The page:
Normally I have no problem with plotless slashers considering I'm a fan of movies like Stagefright (1987) and Wrong Turn (2003), but with its tired pacing and lackluster motive behind the killings, Keep Watching (2017) becomes quite a chore to watch that eventually gets worse when the supposed "fight to survive" was more of watching our protagonist and her family wander around in a dark house for a lengthy (and I mean lengthy) amount of time while our villains toy with them with camera footages and odd noises before killing a few of them and then racking up the killcount through random boyfriends, last minute additions and some of the killers biting it. Add the matter that our main family is so underdeveloped that I find it hard to care about their fate, as well as the kills themselves being rarely creative, and you have this unengaging piece of retreaded horror tropes done and done over.

Exhausting, predictable and an overall disappointment, Keep Watching (2017) just fails as a genre movie in terms of scares and thrills. Ditch it like how the film ditched potential.

Bodycount:
1 female attacked, murdered offcamera
1 male strangled
1 female murdered offcamera
1 male drowned
1 male suffocated with a plastic bag
1 male had his head bagged and a water hose shoved down his throat, drowned
1 male hacked with an axe
1 female stabbed in the neck with a drumstick
1 female found murdered
Total: 9

Monday, July 22, 2019

Dust Clod All Over Lost Gold: The Intruder (1975)

The Intruder (1975)
Rating: *1/2
Starring: Chris Robinson, Mickey Rooney, Yvonne De Carlo

Summoned to an island mansion by a host named Henry Peterson, relatives of Axel Luben were to secretly discuss with Peterson about splitting some gold he found from a plane that reportedly went down in Bogota, Columbia with Luben. The problem, however, is that Henry is nowhere to be found.

Understandably skeptical about the whole shindig, the ten people who turn up decided to keep a watchful eye on the place until their boat returns, believing that Peterson and/or a possibly still-living Luben are hiding in island somewhere and out to kill them all to keep the gold for themselves. True enough, someone is skulking around the island, murdering their only ride home and propping up the bodies of their victim to drive them insane. It isn't long before the group begins to suspect one another, go for each other's throats and the kill count rises the longer they stay in the island.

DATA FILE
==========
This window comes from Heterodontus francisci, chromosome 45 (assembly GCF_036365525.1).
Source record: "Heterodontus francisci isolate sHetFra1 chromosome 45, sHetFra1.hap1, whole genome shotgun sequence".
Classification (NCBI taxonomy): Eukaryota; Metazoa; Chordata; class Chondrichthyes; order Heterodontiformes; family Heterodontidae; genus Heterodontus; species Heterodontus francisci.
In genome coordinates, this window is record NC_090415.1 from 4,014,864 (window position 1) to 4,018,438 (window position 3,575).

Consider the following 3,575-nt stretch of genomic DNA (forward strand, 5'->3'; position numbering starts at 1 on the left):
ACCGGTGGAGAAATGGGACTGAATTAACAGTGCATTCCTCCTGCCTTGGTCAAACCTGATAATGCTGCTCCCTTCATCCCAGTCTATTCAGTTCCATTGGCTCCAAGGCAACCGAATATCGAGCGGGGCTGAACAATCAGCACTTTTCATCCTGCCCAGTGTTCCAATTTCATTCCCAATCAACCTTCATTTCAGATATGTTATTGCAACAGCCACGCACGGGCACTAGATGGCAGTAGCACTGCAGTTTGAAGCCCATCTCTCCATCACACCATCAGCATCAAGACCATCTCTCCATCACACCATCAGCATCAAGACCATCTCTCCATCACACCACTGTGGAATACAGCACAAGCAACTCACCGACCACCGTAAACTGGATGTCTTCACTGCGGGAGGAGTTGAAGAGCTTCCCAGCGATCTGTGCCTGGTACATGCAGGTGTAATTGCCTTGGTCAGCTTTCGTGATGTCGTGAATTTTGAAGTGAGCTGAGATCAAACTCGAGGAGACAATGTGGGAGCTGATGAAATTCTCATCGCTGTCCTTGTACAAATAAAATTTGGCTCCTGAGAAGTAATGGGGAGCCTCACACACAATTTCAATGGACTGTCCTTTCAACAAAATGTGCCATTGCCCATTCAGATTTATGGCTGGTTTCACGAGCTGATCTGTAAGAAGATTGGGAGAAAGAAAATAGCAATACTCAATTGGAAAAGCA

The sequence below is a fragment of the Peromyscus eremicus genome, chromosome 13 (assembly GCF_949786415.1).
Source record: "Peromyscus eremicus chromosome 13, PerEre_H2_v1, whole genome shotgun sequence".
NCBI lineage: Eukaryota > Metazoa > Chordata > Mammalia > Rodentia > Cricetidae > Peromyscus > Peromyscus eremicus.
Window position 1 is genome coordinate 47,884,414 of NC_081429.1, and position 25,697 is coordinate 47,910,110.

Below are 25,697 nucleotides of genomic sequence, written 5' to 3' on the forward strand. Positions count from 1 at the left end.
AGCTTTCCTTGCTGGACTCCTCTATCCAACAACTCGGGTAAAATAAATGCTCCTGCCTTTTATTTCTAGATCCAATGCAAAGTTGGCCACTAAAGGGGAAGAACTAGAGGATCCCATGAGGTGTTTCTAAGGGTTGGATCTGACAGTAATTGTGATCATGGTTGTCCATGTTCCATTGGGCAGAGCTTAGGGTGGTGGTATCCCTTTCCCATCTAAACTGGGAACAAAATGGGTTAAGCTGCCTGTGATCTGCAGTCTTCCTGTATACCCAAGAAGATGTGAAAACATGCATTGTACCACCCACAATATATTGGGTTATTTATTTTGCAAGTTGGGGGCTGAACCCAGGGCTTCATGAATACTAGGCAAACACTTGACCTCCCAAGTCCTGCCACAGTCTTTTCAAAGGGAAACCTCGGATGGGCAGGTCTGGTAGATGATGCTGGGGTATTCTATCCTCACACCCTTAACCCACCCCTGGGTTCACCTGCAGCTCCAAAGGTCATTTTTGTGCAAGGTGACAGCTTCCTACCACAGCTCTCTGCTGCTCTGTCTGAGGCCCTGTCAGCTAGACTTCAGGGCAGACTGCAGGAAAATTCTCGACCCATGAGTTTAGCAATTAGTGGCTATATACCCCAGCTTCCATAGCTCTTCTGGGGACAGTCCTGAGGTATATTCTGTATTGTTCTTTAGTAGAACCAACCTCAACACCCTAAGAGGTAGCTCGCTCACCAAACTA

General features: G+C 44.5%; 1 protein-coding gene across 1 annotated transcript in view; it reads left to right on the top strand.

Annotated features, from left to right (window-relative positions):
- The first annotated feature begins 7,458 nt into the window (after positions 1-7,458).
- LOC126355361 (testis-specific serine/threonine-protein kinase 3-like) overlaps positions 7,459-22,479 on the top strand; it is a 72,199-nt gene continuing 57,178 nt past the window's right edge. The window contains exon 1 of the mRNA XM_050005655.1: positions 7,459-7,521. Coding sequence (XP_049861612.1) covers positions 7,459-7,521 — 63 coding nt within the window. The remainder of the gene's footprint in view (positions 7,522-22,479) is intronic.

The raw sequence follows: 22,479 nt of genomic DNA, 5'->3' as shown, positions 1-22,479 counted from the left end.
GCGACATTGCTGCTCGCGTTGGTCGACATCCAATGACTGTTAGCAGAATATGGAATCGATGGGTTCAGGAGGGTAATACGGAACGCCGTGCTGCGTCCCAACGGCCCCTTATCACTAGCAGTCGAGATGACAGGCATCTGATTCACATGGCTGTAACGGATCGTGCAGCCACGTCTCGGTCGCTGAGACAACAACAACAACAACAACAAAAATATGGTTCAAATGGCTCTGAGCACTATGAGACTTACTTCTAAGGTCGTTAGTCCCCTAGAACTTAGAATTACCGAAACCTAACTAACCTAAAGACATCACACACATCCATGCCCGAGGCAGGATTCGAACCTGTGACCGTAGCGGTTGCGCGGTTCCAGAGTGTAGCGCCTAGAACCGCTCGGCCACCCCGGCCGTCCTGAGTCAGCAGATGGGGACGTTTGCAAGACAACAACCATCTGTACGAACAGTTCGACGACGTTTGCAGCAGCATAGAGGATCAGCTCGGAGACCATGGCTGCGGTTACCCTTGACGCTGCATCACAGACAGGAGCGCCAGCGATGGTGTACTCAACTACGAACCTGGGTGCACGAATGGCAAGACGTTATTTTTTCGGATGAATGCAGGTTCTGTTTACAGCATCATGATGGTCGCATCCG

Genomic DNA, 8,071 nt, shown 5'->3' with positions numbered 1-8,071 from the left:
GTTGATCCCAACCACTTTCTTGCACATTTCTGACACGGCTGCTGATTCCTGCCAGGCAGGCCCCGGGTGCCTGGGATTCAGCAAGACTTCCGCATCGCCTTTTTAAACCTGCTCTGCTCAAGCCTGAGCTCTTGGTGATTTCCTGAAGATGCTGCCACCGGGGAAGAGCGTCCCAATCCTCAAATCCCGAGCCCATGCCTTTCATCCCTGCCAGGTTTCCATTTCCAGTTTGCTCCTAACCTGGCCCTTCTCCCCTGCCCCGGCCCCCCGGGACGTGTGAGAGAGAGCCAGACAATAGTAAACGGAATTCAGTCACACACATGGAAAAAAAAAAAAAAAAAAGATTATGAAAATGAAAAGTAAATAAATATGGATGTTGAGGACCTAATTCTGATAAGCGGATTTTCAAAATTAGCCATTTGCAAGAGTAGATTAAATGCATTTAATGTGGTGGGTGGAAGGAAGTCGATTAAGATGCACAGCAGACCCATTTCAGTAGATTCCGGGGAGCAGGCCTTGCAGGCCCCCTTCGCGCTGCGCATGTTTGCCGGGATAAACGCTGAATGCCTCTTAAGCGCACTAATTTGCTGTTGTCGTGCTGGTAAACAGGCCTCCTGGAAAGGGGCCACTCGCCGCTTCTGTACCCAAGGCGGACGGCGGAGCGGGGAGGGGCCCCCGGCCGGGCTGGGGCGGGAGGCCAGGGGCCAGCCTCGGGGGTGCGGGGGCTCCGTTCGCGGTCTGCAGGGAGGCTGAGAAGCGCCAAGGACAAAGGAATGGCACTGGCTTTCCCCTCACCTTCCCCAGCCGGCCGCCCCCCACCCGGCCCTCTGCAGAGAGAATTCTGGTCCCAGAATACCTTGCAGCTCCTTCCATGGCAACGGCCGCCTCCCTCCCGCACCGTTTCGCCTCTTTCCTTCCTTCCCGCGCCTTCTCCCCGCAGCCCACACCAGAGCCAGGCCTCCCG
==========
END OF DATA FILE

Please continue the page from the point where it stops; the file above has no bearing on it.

Basically a play on Agatha Christie's influential novel And Then There Were None, The Intruder (1975) sadly lacks any real excitement as a horror movie as this California-lensed lost film has lackluster mostly written all over itself. In fact, the only thing for me that sparks any sense of interest is the story behind the film's recovery, with its reel and title found some years back from a storage facility housing forgotten and abandoned film prints by Garagehouse Pictures’s Henry Guerro who, along with the rest of the world, never even knew its existence despite boasting Mickey Rooney, Yvonne De Carlo and Ted Cassidy as parts of its casts.

That and a random kung-fu fight at the middle of the movie, involving a rotund karate master and some other guy who's life and occupation failed to strike me as interesting.